WeekendCoffeeShare, 2017-08-20

I thought to bring my #WeekendCoffeeShare post over here, this week, where I usually include photographs from my wildflower garden. If you and I were getting together for coffee, this weekend, I might be a bit distracted. My city is in the top five “Worst Cities” for pollen counts, this weekend, and I very much wish that I were taking a nap, right now.

The week has been long and filled with many conflicting emotions as the process of grieving the loss of my parents continues. Writing out my feelings has been helpful. And looking at the many photos of the two of them and our family is contributing to relaxation and celebration of our time together. I realize again how involved in each other our parents were from the time they planned to marry, throughout the war, and on through the many decades that produced nine children and a plenitude of grandchildren and great-grandchildren, until our parents’ deaths, less than four months apart.

Our family was involved in gardening in order to eat, and also to enjoy flowers from tulips to lilacs (which we children dug up as shoots in pastures and transplanted to the borders of our two-lot yard. I still have tulip bulbs (which I must dig up and replant, this fall) from the order my mother got from the Netherlands, twenty years ago. (See Tulips at Springtime.)  We rented a garden space for many years from the veterinarian/farmer down the hill from our house. I remember helping to gather eggs and candle them before they went to market.

So many things come to mind, and I wonder. I wonder if my father would have come awake briefly from his nap, the evening of his death, and said to himself, “Yes, it’s been good, but 100 years is long enough”, and decided just to go back to sleep. I would live…I would want to live with such contentment and quiet accomplishment that I also would be pleased to let go when the time arrives. It will be interesting to find out what the next decade or two or three bring.

Thank you for dropping by! I expect that I will be back at Stray Coffee Breaks for next weekend’s coffee share. I will be taking a nap, I think, before anything else happens.

Best wishes for your week!

Elizabeth

Diana, our host, has put a Linkz button on her WeekendCoffeeShare post where you will find links to the blog posts of other participants. Please visit!

 

The end of the week and gardening

The reports of the Nile Virus on the news broadcasts sounded daunting. Since I can’t use insect repellents or insecticides, I may be spending more time indoors than I had planned on, timing my gardening around pest-free conditions. I expect that may involve being out on a breezy, dry day in long skirts/long-sleeve shirt and work gloves. I still have to improve the soil along the front and sides of the house, where nothing grows, now, but for the tulips in the spring. I’ve the “aged” used coffee grounds and the peat moss. I have only to dig out half a foot of soil all the way around (in sections), mix the barren dirt with the additives, and smooth it out, again. Then I can water the soil and tamp down the seeds. I’ve only the annual flax seeds, and only two ounces of those, and so I may have to order more for summer and autumn blooming.

The new garden is in shade more than I’d planned on, by the backyard fence. It catches tree and house shadows before 9:00 a.m. and late in the afternoon until dark. So, I must pick wildflower mixtures next year that fit better with that.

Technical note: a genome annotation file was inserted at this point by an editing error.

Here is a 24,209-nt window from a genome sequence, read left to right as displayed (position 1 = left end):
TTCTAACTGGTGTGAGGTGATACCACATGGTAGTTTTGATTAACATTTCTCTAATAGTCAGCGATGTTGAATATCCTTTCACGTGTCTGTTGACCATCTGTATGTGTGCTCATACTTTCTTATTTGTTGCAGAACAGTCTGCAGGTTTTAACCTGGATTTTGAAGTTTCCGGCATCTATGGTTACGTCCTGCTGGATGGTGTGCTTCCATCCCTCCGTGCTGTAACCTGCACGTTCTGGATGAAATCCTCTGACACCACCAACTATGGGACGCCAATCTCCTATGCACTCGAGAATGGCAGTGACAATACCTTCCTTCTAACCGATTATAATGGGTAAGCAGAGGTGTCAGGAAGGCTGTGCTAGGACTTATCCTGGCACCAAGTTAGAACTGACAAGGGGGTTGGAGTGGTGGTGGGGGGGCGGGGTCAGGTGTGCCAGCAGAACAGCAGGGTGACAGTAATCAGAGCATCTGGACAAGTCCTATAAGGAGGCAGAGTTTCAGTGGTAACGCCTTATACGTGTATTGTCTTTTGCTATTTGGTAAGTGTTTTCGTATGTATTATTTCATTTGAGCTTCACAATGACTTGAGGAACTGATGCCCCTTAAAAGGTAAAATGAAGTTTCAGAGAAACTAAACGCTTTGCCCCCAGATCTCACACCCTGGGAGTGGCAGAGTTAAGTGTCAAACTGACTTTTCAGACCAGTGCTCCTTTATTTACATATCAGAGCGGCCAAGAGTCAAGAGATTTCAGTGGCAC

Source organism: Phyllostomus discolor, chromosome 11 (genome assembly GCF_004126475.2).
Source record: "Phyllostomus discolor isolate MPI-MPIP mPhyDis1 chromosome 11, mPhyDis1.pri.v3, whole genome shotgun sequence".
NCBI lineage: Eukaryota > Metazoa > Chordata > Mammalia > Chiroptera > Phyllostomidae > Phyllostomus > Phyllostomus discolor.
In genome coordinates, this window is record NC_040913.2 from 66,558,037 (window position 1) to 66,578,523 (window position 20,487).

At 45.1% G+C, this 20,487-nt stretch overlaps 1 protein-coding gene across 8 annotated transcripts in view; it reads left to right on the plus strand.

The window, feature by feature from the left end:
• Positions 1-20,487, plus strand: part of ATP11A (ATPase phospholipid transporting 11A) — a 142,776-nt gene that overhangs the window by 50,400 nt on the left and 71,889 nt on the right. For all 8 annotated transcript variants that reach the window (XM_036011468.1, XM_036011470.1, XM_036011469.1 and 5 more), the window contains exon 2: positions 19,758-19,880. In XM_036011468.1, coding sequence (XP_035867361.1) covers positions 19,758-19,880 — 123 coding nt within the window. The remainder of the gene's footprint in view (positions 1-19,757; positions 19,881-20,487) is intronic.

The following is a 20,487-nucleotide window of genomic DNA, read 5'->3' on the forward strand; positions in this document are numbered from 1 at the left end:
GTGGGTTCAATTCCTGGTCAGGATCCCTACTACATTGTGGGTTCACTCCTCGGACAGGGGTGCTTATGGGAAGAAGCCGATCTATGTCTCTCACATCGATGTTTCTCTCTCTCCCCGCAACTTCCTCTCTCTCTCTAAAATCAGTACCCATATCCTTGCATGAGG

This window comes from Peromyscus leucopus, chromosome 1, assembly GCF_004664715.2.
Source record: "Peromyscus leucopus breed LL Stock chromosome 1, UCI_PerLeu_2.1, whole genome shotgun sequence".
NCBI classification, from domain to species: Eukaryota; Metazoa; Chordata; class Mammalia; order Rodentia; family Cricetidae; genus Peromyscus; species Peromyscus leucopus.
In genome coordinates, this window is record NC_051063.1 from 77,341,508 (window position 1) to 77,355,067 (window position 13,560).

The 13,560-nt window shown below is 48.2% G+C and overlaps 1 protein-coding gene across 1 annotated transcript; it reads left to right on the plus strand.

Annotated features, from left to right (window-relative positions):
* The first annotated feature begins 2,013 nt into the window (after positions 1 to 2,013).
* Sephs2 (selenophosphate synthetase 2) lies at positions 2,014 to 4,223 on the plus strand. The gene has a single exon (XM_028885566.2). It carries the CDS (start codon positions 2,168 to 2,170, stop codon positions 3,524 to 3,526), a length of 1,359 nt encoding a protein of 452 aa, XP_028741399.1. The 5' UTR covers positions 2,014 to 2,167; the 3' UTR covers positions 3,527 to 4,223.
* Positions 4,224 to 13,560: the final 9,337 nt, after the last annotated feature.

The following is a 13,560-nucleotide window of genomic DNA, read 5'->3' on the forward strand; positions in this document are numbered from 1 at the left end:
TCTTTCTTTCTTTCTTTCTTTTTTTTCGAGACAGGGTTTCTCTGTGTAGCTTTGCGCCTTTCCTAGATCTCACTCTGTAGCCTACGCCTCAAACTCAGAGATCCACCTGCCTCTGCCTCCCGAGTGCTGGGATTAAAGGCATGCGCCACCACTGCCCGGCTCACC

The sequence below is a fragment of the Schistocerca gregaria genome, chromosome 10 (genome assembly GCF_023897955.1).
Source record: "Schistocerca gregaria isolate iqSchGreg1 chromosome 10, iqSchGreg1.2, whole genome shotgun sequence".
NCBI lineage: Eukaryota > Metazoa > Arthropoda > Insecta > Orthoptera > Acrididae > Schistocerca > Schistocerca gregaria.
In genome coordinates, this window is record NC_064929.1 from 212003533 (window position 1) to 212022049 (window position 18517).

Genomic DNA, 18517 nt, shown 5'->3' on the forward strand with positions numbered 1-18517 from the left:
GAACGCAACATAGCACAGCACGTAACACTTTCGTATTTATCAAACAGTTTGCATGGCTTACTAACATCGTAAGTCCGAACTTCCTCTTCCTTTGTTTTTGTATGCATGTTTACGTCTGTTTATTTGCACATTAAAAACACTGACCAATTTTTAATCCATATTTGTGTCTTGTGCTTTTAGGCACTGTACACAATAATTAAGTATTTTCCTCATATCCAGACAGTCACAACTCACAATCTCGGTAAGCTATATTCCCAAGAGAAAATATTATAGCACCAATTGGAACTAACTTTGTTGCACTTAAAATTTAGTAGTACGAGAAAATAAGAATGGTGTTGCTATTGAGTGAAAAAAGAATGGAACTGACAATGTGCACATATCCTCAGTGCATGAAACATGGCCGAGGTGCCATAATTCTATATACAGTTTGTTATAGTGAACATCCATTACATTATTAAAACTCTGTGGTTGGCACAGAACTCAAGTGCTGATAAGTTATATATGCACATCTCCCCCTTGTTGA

In the new garden plot

At last wildflowers are opening in the new garden plot. Most of what’s emerged, actually, is clover. Several different kinds. When I was a small child, I used to eat the sweet clover flowers. They really do taste sweet. California poppies are among my favorites, although they’re not great to photograph.

Last Friday, the Scampers finally got their summer haircuts. They’re looking really cool. Here are “before” and “after” photographs. And Thadd having a wonderful time rolling in the grass when we brought them home and let them out in the back yard.

I think that I’ve finally gotten my eating patterns squared away as I want them. I do forget to eat, more than I’m comfortable with. Trying to do better while not raising my blood sugar levels. Weight loss has slowed. Isn’t it such nice timing, our having to replace the bathroom scale when we did? The new scale shows the tenths of a pound! We can be really obsessive, now!

For tonight, assuming the rain holds off, I am planning to mix the latest batch of spent coffee grounds into the sandy dirt that contains little to no organic material (other than the seeds that I sowed, which did not germinate) along the south side of the garage. Then I am going to plant clumps of wild flax seeds with bricks on the downward slope to keep all of the water from running off and taking the seeds with it.

One of my husband’s ham radio buddies has come back into the area for a short visit with relatives, and they’re getting together for an evening out, whoever can make it. That will give me time for the planting procedures, assuming nothing comes along to interfere. Must check the radar before I get everything readied for gardening.

Later in the week, some of my husband’s family are coming over to help wrap the workshop building in with whatever it is that blocks the wind, once the inner and outer walls are up. Windows are ordered and a couple more things. Not getting ahead of what’s being used almost immediately. I keep thinking that June is the “rain” month around here and worrying that everything is going to either drown or blow away.

A quiet Thursday (with wind)

There was far too much wind, today, for Al to continue the shingling, and so he put together the framing for the interior wall of the workshop. I helped raise it, and we figured out where we want the wall positioned (how large each room should be) and where the door should be situated. He’s off, now, looking at door frames.